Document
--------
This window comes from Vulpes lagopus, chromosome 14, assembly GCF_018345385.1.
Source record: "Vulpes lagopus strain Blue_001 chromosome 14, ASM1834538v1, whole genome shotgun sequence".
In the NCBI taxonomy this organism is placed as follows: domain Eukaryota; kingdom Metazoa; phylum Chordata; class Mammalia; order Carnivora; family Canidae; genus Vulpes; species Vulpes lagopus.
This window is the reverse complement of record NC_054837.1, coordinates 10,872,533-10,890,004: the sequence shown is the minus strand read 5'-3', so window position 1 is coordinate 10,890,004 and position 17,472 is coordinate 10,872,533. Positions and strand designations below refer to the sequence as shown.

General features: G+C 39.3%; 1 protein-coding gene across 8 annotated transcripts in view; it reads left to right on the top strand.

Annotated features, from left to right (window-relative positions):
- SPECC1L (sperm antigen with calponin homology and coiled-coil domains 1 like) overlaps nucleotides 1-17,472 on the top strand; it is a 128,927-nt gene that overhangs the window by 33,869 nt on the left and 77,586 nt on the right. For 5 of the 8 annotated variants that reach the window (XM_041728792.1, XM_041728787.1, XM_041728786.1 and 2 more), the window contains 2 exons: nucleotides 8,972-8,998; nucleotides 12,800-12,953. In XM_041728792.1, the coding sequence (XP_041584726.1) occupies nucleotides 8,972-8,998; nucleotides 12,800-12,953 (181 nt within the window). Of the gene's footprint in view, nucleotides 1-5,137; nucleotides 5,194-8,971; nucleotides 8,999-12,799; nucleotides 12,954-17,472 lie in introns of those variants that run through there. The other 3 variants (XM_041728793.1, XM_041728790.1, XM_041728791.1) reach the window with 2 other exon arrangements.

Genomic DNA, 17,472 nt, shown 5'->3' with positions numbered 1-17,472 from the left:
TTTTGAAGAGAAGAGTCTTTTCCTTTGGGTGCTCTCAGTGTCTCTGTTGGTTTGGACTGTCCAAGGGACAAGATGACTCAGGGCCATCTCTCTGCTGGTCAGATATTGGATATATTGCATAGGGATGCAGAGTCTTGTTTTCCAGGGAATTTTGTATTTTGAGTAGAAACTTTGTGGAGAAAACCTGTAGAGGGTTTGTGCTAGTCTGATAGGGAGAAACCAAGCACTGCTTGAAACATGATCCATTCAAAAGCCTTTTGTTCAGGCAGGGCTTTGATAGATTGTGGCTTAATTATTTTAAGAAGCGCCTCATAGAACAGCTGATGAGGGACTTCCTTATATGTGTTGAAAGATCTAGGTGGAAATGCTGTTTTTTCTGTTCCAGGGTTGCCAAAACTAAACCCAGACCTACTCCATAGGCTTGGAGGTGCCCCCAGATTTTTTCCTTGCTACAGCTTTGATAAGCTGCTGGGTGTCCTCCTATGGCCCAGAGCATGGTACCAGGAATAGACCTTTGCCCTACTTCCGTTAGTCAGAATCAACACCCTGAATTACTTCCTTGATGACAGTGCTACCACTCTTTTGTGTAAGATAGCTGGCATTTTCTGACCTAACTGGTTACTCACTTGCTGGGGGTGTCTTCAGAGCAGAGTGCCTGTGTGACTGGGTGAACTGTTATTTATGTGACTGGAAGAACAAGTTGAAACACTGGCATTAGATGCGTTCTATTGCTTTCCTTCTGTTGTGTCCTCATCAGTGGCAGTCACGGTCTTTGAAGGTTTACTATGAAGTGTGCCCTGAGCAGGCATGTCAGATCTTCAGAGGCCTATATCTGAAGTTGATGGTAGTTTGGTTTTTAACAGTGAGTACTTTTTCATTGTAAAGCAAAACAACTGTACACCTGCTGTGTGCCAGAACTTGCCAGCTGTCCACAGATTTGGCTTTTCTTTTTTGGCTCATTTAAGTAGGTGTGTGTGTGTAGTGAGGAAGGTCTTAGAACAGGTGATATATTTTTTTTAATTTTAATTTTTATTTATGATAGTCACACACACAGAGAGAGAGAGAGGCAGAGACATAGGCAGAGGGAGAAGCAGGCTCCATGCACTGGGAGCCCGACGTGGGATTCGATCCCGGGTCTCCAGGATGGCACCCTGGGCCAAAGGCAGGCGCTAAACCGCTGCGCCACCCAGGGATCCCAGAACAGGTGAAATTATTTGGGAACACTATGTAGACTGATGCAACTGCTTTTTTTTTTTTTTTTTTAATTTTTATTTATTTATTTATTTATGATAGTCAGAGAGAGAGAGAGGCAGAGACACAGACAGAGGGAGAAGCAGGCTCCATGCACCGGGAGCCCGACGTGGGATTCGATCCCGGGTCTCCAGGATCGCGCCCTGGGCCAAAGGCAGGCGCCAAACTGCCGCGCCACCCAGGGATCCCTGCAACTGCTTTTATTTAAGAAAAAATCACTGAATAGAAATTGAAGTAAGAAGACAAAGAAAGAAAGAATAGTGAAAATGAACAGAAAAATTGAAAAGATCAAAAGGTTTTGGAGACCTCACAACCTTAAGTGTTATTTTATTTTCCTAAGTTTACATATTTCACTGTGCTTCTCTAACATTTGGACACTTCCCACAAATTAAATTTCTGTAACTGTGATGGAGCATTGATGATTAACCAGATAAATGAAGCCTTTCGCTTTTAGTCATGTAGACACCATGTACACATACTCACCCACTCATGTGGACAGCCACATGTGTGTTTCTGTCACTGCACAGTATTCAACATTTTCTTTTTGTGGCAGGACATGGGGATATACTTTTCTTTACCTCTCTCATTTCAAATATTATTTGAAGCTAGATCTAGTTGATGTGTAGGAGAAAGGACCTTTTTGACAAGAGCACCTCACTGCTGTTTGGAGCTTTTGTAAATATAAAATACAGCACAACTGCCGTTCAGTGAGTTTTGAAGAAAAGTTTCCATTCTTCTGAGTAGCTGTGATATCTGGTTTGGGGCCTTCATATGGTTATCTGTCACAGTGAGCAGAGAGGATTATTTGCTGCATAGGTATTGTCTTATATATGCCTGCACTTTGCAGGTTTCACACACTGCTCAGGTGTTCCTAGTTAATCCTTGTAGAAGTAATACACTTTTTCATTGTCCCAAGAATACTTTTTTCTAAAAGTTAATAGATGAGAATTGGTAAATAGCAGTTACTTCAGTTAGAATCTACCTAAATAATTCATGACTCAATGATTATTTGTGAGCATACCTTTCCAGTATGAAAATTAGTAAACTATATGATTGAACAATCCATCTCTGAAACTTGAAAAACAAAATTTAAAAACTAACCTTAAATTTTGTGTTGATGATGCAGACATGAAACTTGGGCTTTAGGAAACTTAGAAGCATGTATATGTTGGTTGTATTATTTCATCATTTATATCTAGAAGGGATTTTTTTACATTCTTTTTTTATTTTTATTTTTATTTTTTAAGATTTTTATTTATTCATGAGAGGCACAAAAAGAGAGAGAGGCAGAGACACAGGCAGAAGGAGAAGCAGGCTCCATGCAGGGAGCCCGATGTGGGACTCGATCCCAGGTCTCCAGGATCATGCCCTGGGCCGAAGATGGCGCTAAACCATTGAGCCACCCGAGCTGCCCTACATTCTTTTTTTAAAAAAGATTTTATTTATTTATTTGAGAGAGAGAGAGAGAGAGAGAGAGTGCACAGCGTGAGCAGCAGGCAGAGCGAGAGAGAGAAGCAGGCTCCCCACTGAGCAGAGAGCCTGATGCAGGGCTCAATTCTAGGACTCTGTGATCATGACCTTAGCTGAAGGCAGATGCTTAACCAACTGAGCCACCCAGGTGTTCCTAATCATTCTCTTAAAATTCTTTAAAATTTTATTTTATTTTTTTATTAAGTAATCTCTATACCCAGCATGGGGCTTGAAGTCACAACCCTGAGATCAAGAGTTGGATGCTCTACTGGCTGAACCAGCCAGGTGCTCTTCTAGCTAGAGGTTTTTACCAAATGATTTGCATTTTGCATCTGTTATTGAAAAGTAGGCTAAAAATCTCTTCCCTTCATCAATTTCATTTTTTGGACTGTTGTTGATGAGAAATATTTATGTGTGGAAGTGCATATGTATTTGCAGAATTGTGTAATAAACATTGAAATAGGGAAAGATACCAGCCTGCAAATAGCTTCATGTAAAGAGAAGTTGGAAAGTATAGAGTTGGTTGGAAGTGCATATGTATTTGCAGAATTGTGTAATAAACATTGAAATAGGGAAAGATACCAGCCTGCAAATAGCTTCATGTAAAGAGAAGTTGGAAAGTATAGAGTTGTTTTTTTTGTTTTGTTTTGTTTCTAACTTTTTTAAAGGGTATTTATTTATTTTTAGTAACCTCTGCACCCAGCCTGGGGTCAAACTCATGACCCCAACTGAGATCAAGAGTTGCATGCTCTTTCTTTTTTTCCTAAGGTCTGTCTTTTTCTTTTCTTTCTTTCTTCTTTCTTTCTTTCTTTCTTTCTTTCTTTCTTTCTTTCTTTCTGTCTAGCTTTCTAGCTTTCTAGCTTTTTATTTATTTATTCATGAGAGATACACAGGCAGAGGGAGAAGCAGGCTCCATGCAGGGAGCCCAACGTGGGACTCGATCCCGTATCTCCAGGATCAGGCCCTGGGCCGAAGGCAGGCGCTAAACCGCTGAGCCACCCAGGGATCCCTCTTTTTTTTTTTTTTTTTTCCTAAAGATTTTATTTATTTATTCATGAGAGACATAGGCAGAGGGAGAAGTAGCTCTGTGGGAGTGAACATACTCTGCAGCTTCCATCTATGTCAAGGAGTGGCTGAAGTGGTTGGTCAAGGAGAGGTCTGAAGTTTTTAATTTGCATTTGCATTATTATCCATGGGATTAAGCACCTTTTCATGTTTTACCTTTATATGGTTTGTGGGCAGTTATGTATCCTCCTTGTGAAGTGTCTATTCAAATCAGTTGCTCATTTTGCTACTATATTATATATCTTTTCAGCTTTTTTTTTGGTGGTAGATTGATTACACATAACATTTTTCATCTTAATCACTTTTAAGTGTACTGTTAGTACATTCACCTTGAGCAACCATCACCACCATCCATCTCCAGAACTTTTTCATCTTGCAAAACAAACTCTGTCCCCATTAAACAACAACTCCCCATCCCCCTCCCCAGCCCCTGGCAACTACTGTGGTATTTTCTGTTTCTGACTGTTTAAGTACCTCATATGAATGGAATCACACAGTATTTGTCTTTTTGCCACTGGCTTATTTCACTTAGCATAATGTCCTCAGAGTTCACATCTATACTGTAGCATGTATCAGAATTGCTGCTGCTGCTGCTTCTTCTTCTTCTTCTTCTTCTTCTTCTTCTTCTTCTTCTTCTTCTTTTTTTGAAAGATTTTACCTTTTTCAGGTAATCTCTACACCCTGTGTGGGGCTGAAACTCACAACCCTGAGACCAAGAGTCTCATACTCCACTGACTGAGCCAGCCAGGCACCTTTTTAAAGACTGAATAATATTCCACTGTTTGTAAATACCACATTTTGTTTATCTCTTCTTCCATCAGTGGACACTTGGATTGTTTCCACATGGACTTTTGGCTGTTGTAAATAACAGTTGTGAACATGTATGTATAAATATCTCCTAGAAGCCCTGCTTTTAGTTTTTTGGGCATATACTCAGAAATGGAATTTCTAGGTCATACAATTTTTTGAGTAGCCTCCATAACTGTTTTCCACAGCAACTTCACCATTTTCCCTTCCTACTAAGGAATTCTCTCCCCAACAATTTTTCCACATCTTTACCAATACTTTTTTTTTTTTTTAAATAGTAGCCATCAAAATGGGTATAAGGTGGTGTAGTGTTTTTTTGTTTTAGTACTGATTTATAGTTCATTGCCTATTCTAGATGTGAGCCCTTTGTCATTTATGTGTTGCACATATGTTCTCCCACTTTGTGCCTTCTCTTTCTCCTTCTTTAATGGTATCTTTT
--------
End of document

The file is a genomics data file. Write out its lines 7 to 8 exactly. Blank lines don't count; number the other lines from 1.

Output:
- SPECC1L (sperm antigen with calponin homology and coiled-coil domains 1 like) overlaps nucleotides 1-17,472 on the top strand; it is a 128,927-nt gene that overhangs the window by 33,869 nt on the left and 77,586 nt on the right. For 5 of the 8 annotated variants that reach the window (XM_041728792.1, XM_041728787.1, XM_041728786.1 and 2 more), the window contains 2 exons: nucleotides 8,972-8,998; nucleotides 12,800-12,953. In XM_041728792.1, the coding sequence (XP_041584726.1) occupies nucleotides 8,972-8,998; nucleotides 12,800-12,953 (181 nt within the window). Of the gene's footprint in view, nucleotides 1-5,137; nucleotides 5,194-8,971; nucleotides 8,999-12,799; nucleotides 12,954-17,472 lie in introns of those variants that run through there. The other 3 variants (XM_041728793.1, XM_041728790.1, XM_041728791.1) reach the window with 2 other exon arrangements.

Genomic DNA, 17,472 nt, shown 5'->3' with positions numbered 1-17,472 from the left: